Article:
Probably the most important facet of rebuilding a strong and vibrant central city in Christchurch will not be found in the CBD but will be found in the suburbs - quality public transport access, busways with large sections of segregated bus only corridor..
Rather than wasting too much on a basically meaningless tram system around the centre city, most funding should go to direct express busways. In general these would by pass congestion, mostly around malls (better served by existing bus routes) and run directly from outer areas straight into the heart of the city. Once established corridors involving a mix of segregated sections, on road bus lanes (often curbed/islanded off) bus priority signals and other technology and other needed infrastucture (subways, over-passes, cut throughs between existing streets, would link all corners of the city into the centre in less than 20 minutes, often much less as in the case below, which would need about 12 minutes from Belfast even in rush hour.
In this system of direct acces, each corridor/route would have its own dedicated, full-time, branded 15 or 10 minute headway "all stops" service, but also peak hour expresses, and (as in Brisbane; Northshore Auckland) other outer suburban routes would operating peak hour express buses using the same corridors, but not stopping at all, or only at the key stations. This creates a network of rapid transit tying the town together in one cohesive sense of collective identity, in general but particularly in peak hours and for big events in the central area, all helping keep the central city pulsating as the business, commercial and cultural heart. Who would bother bringing a car into the city much of the time?
As it currently stands with so much cheap parking - lots of vacant sites and reduced business activity - it seems to me the CBD will be strangled by intensified use of cars to seeking to get into the central area - but congesting hopelessly around the four aves. The present outdated approach, minimum onstreet lanes without segregation operating only at peak times gives conventional bus services little hope of cracking that all day and early evening pressure.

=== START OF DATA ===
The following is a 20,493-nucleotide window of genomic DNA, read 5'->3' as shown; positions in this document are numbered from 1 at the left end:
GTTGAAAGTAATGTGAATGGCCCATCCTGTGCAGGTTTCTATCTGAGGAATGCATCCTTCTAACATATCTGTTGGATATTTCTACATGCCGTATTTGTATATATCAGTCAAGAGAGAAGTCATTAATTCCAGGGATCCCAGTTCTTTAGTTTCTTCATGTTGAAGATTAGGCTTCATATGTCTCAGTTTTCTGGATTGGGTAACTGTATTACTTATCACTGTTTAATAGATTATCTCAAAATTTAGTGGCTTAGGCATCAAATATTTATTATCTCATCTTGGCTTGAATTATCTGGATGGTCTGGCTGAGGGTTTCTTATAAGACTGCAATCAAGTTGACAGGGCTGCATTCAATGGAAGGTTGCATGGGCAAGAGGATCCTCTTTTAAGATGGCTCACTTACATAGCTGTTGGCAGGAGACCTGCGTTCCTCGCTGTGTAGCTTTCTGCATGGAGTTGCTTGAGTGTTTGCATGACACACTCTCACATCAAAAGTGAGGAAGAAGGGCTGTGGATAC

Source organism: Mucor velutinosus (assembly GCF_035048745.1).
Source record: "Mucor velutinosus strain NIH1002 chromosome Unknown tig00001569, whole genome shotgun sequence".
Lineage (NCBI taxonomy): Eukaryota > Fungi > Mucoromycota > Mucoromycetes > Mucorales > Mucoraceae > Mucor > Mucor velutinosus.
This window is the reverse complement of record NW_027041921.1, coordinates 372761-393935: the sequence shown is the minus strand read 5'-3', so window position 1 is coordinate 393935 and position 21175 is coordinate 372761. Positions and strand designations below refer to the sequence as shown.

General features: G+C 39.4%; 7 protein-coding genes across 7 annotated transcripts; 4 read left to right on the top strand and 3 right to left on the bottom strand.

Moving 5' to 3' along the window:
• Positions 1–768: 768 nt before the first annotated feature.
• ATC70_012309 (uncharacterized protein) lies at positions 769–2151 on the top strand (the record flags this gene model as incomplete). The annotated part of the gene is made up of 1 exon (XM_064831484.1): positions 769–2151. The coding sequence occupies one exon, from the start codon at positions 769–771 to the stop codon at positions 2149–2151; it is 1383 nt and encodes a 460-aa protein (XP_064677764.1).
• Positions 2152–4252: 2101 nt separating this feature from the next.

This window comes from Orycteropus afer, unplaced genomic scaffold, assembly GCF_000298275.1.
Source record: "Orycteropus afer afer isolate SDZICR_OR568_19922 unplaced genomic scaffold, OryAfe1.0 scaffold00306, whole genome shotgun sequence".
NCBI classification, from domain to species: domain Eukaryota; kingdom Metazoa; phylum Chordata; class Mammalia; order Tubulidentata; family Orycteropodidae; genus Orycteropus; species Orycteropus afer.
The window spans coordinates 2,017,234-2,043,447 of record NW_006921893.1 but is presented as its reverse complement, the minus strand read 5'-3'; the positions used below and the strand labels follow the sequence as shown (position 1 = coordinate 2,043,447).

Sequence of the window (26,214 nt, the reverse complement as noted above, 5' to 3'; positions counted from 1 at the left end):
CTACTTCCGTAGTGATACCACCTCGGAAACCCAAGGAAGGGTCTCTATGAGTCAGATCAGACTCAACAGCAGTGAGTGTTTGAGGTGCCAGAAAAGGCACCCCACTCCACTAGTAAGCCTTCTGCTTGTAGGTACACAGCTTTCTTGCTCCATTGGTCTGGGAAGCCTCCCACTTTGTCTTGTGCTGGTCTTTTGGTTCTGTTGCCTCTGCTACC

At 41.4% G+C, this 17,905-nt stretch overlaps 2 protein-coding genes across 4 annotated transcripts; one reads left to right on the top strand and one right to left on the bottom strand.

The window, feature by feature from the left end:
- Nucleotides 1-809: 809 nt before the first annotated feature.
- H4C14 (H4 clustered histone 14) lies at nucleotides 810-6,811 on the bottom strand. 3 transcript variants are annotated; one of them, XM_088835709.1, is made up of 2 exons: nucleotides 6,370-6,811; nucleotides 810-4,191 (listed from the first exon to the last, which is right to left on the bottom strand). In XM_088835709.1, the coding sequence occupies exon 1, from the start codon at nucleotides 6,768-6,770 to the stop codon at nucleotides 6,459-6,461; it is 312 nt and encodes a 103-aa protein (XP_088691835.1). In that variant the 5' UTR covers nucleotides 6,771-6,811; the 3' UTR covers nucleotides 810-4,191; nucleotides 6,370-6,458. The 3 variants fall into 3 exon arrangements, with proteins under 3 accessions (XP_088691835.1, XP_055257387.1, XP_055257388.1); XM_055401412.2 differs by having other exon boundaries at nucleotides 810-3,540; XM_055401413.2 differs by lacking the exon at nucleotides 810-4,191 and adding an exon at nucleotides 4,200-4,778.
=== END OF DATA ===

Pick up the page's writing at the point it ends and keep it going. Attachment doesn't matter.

Overseas conventional bus services are being increasing superceded by busway systems using exclusive bus lanes and having the same quality infrastructure funding as rail. Here, in the map below (slightly out of date), buses pass under a subway at QEII Drive and then ramped onto a bus overpass at Cranford Street**, curving around the floodplain area on a ramp area. A ramped bus area is landscaped off from an extended park and cycleway between Grassmere and Rutland St, before cutting into and down Rutland Street. Then [not shown] travelling on an attractive landscaped busway through a redesigned housing area (much of it currently Council owned) between St Albans St to the top of Caledonia Road. This would involve purchasing less properties than half a block of Brougham Street, but set in place for all time - possibly future light rail - a clear run unimped transit corridor. Then down Caledonia Rd and down Durham Street/Cambridge Terrace (alongside The Avon) into the city and the Bus Exchange on Lichfield.
Maximum access, maximum speed (80km ph in parts), maximum frequency and minimum impact on city streets, businesses or retailing areas. Unlike trains or light rail buses can enter or leave such corridors, offering multiple routes, but still get the benefits of such a dedicated corridor such as top quality articulated buses, or even bi-articulated buses, if given special dispensation for specific busway use.
Northern busways suggested in Christchurch (part) ** underpass at Cranford St through swampy land and better as ramp and overpass I now suspect